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Ursnif v3 Banking Trojan on the Loose with Sophisticated Targeting

Researchers at IBM have detected a new variant of the Ursnif Trojan whose developers have been testing a new feature in active attacks. This piece of malware is based on the code of the original Ursnif or Gozi ISFB, but it features some changes involving the code injection and attack tactics.

The internal build number of the Trojan has also been updated to fit this new version and is currently set to Ursnif v3. However, it should be noted that the previous build, Ursnif v2, is also active in the wild.

While changes were most significant in the code injection mechanism, hackers also developed redirection attacks to target business and corporate banking customers in Australia, researchers said. The redirection scheme is implemented through the configuration file and not embedded into the code itself, IBM noted.

Related Story: GozNym Banking Trojan Attacks German Banks

These changes may serve as an indicator that a new cybercrime group has taken over the Ursnif operation, especially based on the fact that Australia has been the sole target of the latest activities. A fact worth mentioning is that the newly added capability to perform redirection chain attacks is also typical for Dridex, GootKit and TrickBot operations.

Ursnif v3 redirection attacks explained

These redirection attacks deployed by the current malware operations are targeting a special list of victims – small banks and credit unions in Australia. A few other, bank-specific configurations were also added to target business and corporate banking customers, researchers noted.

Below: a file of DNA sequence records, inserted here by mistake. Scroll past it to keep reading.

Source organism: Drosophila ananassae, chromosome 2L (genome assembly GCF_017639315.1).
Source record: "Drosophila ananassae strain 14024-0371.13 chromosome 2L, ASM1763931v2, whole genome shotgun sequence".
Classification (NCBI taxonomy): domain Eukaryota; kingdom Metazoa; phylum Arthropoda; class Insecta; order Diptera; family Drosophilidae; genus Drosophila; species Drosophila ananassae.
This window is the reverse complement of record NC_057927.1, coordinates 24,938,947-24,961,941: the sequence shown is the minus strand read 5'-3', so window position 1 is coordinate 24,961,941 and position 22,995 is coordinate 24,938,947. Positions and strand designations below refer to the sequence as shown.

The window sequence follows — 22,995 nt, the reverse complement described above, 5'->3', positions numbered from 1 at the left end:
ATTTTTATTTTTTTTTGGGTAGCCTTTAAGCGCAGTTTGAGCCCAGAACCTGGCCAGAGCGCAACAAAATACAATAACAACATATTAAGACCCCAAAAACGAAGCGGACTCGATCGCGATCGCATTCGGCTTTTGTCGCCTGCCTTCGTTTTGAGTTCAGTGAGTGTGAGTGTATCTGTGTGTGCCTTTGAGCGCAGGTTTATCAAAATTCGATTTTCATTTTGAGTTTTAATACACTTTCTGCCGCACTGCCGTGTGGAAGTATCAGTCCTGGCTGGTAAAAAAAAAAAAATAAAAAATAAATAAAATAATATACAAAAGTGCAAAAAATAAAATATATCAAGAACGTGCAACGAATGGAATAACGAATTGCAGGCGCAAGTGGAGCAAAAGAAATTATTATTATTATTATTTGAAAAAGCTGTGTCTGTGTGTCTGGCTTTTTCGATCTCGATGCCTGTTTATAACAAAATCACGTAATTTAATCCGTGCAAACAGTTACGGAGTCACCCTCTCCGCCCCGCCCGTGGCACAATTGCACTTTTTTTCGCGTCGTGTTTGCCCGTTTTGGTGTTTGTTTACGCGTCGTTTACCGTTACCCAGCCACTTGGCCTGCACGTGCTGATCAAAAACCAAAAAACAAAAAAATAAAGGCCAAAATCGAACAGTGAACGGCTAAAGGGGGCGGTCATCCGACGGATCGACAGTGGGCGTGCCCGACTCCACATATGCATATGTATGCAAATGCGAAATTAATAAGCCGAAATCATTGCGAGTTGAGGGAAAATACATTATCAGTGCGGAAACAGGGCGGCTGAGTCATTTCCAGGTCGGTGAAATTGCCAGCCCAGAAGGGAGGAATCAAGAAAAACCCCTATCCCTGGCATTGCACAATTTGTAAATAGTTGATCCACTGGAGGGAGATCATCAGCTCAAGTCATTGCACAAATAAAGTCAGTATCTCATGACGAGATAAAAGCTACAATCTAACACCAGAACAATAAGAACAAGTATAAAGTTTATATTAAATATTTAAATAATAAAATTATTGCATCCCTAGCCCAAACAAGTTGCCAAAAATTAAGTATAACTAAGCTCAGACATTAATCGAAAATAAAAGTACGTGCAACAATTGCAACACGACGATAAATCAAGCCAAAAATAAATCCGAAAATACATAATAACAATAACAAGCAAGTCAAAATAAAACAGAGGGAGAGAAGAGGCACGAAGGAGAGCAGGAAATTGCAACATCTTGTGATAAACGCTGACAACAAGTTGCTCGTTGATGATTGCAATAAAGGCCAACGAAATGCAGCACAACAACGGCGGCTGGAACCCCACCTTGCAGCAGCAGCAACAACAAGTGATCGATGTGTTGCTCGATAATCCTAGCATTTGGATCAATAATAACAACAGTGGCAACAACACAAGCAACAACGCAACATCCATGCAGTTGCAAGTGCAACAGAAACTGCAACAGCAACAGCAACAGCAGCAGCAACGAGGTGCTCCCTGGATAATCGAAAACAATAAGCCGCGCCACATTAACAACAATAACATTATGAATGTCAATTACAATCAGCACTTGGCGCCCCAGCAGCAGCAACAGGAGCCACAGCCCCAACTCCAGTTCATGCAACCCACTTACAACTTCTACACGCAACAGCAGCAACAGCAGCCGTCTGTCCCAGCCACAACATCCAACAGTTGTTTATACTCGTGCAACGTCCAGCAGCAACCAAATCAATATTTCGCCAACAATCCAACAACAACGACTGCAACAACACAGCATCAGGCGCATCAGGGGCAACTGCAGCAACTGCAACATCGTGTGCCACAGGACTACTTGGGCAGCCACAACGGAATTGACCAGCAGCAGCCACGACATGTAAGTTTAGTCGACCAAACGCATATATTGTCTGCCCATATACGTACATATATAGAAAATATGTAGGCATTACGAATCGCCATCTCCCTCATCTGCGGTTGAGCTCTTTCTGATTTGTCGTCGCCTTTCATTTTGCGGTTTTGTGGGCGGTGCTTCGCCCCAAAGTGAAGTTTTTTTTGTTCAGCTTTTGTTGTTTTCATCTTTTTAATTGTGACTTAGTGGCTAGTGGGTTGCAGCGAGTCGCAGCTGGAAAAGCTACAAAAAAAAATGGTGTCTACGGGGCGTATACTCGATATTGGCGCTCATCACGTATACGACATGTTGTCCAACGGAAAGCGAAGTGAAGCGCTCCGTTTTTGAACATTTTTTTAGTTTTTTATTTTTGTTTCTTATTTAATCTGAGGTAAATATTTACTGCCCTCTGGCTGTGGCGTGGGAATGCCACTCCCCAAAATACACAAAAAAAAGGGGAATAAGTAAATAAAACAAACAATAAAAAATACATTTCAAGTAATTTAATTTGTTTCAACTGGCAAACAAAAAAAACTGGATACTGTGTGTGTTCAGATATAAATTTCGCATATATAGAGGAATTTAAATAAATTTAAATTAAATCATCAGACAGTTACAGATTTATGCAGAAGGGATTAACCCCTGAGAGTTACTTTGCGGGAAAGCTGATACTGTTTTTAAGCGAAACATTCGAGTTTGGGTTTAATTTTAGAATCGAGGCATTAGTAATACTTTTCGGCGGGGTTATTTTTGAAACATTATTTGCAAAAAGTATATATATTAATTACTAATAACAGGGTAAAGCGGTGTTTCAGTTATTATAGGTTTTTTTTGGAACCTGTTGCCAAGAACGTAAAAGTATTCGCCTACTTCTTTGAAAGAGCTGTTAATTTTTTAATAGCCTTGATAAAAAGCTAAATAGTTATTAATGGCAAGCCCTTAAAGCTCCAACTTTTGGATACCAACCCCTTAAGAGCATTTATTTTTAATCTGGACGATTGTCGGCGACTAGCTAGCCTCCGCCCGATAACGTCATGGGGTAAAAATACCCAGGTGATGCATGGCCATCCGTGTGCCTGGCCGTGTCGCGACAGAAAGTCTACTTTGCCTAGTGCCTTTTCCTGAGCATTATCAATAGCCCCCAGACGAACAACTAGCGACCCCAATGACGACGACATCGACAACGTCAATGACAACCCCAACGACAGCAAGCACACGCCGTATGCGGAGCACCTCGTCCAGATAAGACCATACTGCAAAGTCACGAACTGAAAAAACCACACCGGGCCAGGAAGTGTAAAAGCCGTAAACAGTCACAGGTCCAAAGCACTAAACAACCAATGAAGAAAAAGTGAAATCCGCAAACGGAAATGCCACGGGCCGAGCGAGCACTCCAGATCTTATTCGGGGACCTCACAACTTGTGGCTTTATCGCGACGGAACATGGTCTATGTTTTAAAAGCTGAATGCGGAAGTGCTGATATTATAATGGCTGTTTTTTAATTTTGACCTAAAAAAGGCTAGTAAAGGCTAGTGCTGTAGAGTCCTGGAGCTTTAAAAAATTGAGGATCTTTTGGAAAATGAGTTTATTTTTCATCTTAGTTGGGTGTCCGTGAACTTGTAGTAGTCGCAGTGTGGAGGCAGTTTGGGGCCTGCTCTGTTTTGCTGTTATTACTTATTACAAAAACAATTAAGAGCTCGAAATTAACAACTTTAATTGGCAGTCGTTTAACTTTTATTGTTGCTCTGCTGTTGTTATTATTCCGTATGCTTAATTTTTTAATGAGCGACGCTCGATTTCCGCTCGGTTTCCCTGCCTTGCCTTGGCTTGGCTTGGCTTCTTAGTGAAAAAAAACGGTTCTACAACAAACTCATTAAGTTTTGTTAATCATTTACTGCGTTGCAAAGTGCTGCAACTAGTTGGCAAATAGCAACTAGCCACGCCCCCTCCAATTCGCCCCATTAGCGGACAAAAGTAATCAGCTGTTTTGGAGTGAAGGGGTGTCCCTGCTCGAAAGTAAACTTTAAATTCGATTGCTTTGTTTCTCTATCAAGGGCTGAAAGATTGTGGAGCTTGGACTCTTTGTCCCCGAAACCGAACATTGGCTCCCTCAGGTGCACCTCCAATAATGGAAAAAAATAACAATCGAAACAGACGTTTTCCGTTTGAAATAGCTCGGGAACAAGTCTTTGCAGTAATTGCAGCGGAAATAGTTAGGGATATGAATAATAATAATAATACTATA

In a redirection attack, the victim is diverted to a fake website hosted on an attacker-controlled server. The malware maintains a live connection with the bank’s legitimate webpage to ensure that its genuine URL and digital certificate appear in the victim’s address bar. At that point, the malicious actors can use webinjections to steal login credentials, authentication codes and other personally identifiable information (PII) without tripping the bank’s fraud detection mechanisms.

The overall feeling that this campaign provokes is that hackers are trying to fly under the radar, keeping distribution strictly targeted. The reason for this is quite obvious – focused infections are more profitable and attract less unwanted attention.

Also, hackers are most likely relying on account and device takeover schemes based on Ursnif v2’s custom hidden virtual network computing module.

The Ursnif Trojan has been around for a long time – at least a decade which makes it one of the longest-standing banking Trojans ever created. The malware was first uncovered in 2007, and it has been changing ever since. Ursnif’s code was in fact leaked in 2010 which led to its reuse in Gozi-branded campaigns. Later, the source code was re-used once again in Nerverquest and GozNym banking Trojans.

Related Story: TrickBot Banking Trojan Updated with WannaCry-Inspired Module